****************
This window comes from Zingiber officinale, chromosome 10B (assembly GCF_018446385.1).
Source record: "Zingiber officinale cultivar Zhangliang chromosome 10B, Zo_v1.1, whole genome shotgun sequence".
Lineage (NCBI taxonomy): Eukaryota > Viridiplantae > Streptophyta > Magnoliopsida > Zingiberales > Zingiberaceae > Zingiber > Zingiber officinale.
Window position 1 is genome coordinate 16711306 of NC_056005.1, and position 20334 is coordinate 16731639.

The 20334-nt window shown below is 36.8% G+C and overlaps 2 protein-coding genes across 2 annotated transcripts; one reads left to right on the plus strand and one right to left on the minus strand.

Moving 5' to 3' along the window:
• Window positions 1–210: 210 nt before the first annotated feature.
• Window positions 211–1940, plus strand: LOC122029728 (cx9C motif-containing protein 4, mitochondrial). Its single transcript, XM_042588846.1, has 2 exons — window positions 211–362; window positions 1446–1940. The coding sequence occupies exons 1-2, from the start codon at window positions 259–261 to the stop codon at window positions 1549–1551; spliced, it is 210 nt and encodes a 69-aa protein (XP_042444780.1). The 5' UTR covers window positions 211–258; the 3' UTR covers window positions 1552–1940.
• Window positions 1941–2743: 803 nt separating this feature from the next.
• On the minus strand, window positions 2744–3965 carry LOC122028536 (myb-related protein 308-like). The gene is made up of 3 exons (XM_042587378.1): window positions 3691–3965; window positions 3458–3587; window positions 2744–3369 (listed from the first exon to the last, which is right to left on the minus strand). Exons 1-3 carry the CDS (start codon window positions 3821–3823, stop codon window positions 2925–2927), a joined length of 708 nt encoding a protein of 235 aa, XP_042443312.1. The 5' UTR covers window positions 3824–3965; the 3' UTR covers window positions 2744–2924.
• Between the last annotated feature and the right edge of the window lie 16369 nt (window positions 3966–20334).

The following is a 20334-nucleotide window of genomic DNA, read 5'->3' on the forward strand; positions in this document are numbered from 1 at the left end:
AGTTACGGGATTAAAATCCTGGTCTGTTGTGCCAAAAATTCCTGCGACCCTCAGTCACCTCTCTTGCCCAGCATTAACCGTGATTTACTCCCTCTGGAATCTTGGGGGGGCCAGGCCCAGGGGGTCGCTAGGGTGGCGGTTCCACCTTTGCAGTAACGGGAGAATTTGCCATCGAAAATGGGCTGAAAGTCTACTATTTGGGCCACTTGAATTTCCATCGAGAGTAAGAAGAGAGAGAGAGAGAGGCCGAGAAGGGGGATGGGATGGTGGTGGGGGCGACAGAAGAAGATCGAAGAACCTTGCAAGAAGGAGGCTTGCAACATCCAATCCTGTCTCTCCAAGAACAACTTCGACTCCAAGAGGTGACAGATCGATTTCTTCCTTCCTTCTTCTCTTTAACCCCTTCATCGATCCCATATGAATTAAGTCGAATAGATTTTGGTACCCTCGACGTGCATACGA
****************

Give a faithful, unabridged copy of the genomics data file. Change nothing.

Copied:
This window comes from Zingiber officinale, chromosome 10B (assembly GCF_018446385.1).
Source record: "Zingiber officinale cultivar Zhangliang chromosome 10B, Zo_v1.1, whole genome shotgun sequence".
Lineage (NCBI taxonomy): Eukaryota > Viridiplantae > Streptophyta > Magnoliopsida > Zingiberales > Zingiberaceae > Zingiber > Zingiber officinale.
Window position 1 is genome coordinate 16711306 of NC_056005.1, and position 20334 is coordinate 16731639.

The 20334-nt window shown below is 36.8% G+C and overlaps 2 protein-coding genes across 2 annotated transcripts; one reads left to right on the plus strand and one right to left on the minus strand.

Moving 5' to 3' along the window:
• Window positions 1–210: 210 nt before the first annotated feature.
• Window positions 211–1940, plus strand: LOC122029728 (cx9C motif-containing protein 4, mitochondrial). Its single transcript, XM_042588846.1, has 2 exons — window positions 211–362; window positions 1446–1940. The coding sequence occupies exons 1-2, from the start codon at window positions 259–261 to the stop codon at window positions 1549–1551; spliced, it is 210 nt and encodes a 69-aa protein (XP_042444780.1). The 5' UTR covers window positions 211–258; the 3' UTR covers window positions 1552–1940.
• Window positions 1941–2743: 803 nt separating this feature from the next.
• On the minus strand, window positions 2744–3965 carry LOC122028536 (myb-related protein 308-like). The gene is made up of 3 exons (XM_042587378.1): window positions 3691–3965; window positions 3458–3587; window positions 2744–3369 (listed from the first exon to the last, which is right to left on the minus strand). Exons 1-3 carry the CDS (start codon window positions 3821–3823, stop codon window positions 2925–2927), a joined length of 708 nt encoding a protein of 235 aa, XP_042443312.1. The 5' UTR covers window positions 3824–3965; the 3' UTR covers window positions 2744–2924.
• Between the last annotated feature and the right edge of the window lie 16369 nt (window positions 3966–20334).

The following is a 20334-nucleotide window of genomic DNA, read 5'->3' on the forward strand; positions in this document are numbered from 1 at the left end:
AGTTACGGGATTAAAATCCTGGTCTGTTGTGCCAAAAATTCCTGCGACCCTCAGTCACCTCTCTTGCCCAGCATTAACCGTGATTTACTCCCTCTGGAATCTTGGGGGGGCCAGGCCCAGGGGGTCGCTAGGGTGGCGGTTCCACCTTTGCAGTAACGGGAGAATTTGCCATCGAAAATGGGCTGAAAGTCTACTATTTGGGCCACTTGAATTTCCATCGAGAGTAAGAAGAGAGAGAGAGAGAGGCCGAGAAGGGGGATGGGATGGTGGTGGGGGCGACAGAAGAAGATCGAAGAACCTTGCAAGAAGGAGGCTTGCAACATCCAATCCTGTCTCTCCAAGAACAACTTCGACTCCAAGAGGTGACAGATCGATTTCTTCCTTCCTTCTTCTCTTTAACCCCTTCATCGATCCCATATGAATTAAGTCGAATAGATTTTGGTACCCTCGACGTGCATACGA